The truth function has evaporated. The curriculum can no longer be “common” in the sense of a set of accepted propositions, for there are too many versions of reality and of the good life. The message can be only a vector of these many visions of truth. And so we witness creationists and evolutionists battling to exhaustion, assuring thereby that the ideas of neither can be preached; creationism is out, but evolution can be taught only as a theory.
This temperate outcome is typical of the state’s resolution of controversial questions. Public schools are left to teach the compromises that emerge from the clashes of labor, minorities, feminists, churches, homosexuals, nationalists, and business. On many of life’s interesting issues of fact and morality, the public schools offer not truth but rather whatever propositions are allowed by the bland treaties forged by politics. By its nature, the common curriculum must be narrow, riskless, and--very often--silent.
The politics of pluralism thus imposes a kind of peaceable agnosticism on the public schools as their civic duty. This intellectual repose becomes so familiar that it is sometimes mistaken as a good in itself. By extension, those who teach truth as they see it can appear almost uncivil. By trafficking in specific answers to controversial questions, they threaten the American covenant. And such answers are precisely what many private schools offer their students on crucial issues of fact and morality. They teach particular descriptions of God, intellect, will, human immortality, and the limits of science; they address directly such concerns as abortion, chastity, social responsibility, individualism, nationalism, and the pursuit of money.
The vanilla curriculum of public education must endure, and it is an appropriate diet for those who prefer it. But a policy of irenic censorship in the public sector must not be misunderstood as a national philosophy of knowledge. The menu provided by the state is no criterion of truth but a makeshift necessary for this peculiarly political institution. No argument appears here for discriminating against private schools that teach distinct ideas on which Americans disagree.
The other historical justification for public monopoly was the social function of schools. And there is still a consensus--which I share--that schools should nourish civic virtue in two senses: Graduates should be prepared to participate in government and society, and they should be tolerant of diversity. Now, no one imagines that private schools violate the first mandate. Their alumni participate as voters and public servants and are no more likely to go to jail or commit suicide than the rest of us. The objection rather boils down to the 19th-century fear that, because they promote ideas that must be censored in the sanitized public curriculum, private schools will breed intolerance.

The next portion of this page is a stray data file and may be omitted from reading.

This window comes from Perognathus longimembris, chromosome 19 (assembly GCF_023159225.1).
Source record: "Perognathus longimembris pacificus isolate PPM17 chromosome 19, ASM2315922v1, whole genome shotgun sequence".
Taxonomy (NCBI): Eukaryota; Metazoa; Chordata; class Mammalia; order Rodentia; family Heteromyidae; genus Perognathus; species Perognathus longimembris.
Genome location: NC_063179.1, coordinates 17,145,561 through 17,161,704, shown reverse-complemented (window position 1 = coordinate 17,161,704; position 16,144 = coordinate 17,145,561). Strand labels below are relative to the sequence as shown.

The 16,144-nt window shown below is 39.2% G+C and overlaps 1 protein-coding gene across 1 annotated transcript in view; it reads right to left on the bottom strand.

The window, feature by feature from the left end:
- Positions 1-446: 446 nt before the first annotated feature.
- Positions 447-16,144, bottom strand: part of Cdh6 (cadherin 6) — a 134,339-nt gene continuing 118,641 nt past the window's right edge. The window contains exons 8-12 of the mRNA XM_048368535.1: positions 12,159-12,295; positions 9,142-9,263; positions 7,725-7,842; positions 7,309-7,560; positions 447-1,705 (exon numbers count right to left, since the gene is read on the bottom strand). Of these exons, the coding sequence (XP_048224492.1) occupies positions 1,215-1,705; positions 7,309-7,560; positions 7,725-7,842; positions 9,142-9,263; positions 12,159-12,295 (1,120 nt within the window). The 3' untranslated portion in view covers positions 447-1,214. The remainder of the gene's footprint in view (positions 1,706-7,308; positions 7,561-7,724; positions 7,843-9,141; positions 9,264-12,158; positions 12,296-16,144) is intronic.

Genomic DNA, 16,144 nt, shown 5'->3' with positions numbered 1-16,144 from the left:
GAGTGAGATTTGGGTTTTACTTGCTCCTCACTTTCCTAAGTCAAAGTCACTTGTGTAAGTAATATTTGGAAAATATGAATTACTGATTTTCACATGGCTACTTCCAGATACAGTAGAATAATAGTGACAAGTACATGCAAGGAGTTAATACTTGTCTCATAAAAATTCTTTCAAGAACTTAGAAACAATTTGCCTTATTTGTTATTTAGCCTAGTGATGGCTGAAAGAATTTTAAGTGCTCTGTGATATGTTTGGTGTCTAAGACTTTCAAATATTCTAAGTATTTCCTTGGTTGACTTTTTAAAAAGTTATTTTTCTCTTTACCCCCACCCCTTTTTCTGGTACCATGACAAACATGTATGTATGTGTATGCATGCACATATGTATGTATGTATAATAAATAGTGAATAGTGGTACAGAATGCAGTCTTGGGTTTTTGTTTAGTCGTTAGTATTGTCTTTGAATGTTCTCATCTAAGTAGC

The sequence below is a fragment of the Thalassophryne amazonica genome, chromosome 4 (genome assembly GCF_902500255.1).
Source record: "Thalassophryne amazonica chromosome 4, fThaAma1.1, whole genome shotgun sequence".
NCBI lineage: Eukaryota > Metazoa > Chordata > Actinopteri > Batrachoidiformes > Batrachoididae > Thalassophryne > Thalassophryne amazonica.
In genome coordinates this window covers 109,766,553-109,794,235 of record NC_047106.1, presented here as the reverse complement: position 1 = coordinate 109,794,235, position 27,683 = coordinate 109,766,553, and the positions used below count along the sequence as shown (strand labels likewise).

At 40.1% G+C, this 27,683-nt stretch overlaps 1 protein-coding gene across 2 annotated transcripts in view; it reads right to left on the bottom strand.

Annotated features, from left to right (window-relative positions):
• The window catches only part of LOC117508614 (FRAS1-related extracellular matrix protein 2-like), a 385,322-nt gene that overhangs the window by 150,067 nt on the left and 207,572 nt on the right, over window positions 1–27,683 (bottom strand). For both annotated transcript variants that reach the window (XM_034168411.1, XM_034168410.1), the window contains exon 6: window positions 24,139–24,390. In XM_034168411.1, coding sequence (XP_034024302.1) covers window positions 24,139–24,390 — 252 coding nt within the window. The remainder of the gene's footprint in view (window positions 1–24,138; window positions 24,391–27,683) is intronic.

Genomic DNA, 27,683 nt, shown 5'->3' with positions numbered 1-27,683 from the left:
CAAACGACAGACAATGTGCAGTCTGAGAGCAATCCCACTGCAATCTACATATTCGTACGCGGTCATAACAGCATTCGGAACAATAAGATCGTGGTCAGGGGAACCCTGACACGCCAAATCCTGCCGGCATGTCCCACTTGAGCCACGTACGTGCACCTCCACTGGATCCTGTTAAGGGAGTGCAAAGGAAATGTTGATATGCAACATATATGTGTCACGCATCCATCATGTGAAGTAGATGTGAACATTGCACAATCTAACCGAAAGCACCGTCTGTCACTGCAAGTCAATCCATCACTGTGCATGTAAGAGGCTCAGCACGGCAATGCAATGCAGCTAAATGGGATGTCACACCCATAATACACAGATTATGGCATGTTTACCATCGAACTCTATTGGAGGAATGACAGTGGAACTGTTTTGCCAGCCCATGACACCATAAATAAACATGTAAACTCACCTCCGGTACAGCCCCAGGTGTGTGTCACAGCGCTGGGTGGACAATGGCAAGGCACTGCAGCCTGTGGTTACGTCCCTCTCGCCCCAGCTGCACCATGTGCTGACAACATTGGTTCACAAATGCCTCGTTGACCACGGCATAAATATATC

What do we know of the relative effects of public and private schooling on tolerance? There is no evidence that graduates of private schools typically aim to throttle the civil rights of others. What we do know of them cuts exactly the other way. Meanwhile, the really successful merchant of intolerance may be the public system of assignment, in which the poor have choice of neither school nor curriculum. The inner-city clients of that system see plainly that their views of the good and the true are despised; they, in turn, have little reason to tolerate the views of others. What Horace Mann actually achieved in the lobbied curriculum was a plausible design for social division.
A choice of private schools well might make things better. Parents who found themselves liberated and trusted by society would at last have a reason to support the system and to transmit their sense of belonging to the child. The effect of systematic indoctrination on the individual child is, of course, not predictable. And, in a system of choice, a very few schools would hope to teach intolerance--they do now in both sectors.
We know, nonetheless, that children profit in a general way from a school that is committed to the ideals of a community chosen by the family. If tolerance has not been a conspicuous product of the public curriculum, could it be that this virtue, like others, is best learned from humans who embody some freely chosen version of the good? Perhaps children must learn respect for the ideals of others by first grasping those of their own parents. There is certainly no evidence to the contrary.
I find nothing in our national experience or in our understanding of childhood that justifies the exclusion of private schools from any system of subsidized parental choice.
A version of this article appeared in the January 17, 1990 edition of Education Week as ‘Choice’ Plans Should Include Private Option